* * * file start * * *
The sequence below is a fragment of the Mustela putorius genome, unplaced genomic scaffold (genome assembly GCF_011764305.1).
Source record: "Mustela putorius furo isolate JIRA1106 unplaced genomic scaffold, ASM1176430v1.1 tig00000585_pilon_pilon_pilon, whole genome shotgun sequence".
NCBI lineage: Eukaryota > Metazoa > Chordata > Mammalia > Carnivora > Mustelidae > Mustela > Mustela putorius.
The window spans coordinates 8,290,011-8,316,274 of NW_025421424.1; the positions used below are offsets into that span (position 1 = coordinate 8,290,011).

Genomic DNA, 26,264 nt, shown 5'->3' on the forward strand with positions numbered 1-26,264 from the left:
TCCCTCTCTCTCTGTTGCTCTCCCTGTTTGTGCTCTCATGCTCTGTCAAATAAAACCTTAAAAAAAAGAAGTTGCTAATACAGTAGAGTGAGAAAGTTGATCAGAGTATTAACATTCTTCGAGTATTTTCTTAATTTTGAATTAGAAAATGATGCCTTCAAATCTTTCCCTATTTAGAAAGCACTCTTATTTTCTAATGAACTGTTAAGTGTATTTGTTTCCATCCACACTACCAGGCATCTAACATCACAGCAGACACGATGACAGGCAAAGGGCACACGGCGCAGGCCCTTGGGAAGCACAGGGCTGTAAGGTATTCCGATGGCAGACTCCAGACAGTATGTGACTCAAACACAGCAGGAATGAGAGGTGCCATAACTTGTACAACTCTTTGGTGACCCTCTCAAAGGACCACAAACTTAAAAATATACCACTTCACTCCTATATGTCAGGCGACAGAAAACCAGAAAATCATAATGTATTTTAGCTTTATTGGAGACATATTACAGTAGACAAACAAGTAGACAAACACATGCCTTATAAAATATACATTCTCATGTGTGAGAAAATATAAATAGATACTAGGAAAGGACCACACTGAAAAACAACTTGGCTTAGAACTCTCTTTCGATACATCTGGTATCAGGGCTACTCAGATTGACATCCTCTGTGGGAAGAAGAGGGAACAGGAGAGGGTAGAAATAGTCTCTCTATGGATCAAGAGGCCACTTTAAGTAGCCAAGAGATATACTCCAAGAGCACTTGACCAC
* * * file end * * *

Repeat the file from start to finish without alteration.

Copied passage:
The sequence below is a fragment of the Mustela putorius genome, unplaced genomic scaffold (genome assembly GCF_011764305.1).
Source record: "Mustela putorius furo isolate JIRA1106 unplaced genomic scaffold, ASM1176430v1.1 tig00000585_pilon_pilon_pilon, whole genome shotgun sequence".
NCBI lineage: Eukaryota > Metazoa > Chordata > Mammalia > Carnivora > Mustelidae > Mustela > Mustela putorius.
The window spans coordinates 8,290,011-8,316,274 of NW_025421424.1; the positions used below are offsets into that span (position 1 = coordinate 8,290,011).

Genomic DNA, 26,264 nt, shown 5'->3' on the forward strand with positions numbered 1-26,264 from the left:
TCCCTCTCTCTCTGTTGCTCTCCCTGTTTGTGCTCTCATGCTCTGTCAAATAAAACCTTAAAAAAAAGAAGTTGCTAATACAGTAGAGTGAGAAAGTTGATCAGAGTATTAACATTCTTCGAGTATTTTCTTAATTTTGAATTAGAAAATGATGCCTTCAAATCTTTCCCTATTTAGAAAGCACTCTTATTTTCTAATGAACTGTTAAGTGTATTTGTTTCCATCCACACTACCAGGCATCTAACATCACAGCAGACACGATGACAGGCAAAGGGCACACGGCGCAGGCCCTTGGGAAGCACAGGGCTGTAAGGTATTCCGATGGCAGACTCCAGACAGTATGTGACTCAAACACAGCAGGAATGAGAGGTGCCATAACTTGTACAACTCTTTGGTGACCCTCTCAAAGGACCACAAACTTAAAAATATACCACTTCACTCCTATATGTCAGGCGACAGAAAACCAGAAAATCATAATGTATTTTAGCTTTATTGGAGACATATTACAGTAGACAAACAAGTAGACAAACACATGCCTTATAAAATATACATTCTCATGTGTGAGAAAATATAAATAGATACTAGGAAAGGACCACACTGAAAAACAACTTGGCTTAGAACTCTCTTTCGATACATCTGGTATCAGGGCTACTCAGATTGACATCCTCTGTGGGAAGAAGAGGGAACAGGAGAGGGTAGAAATAGTCTCTCTATGGATCAAGAGGCCACTTTAAGTAGCCAAGAGATATACTCCAAGAGCACTTGACCAC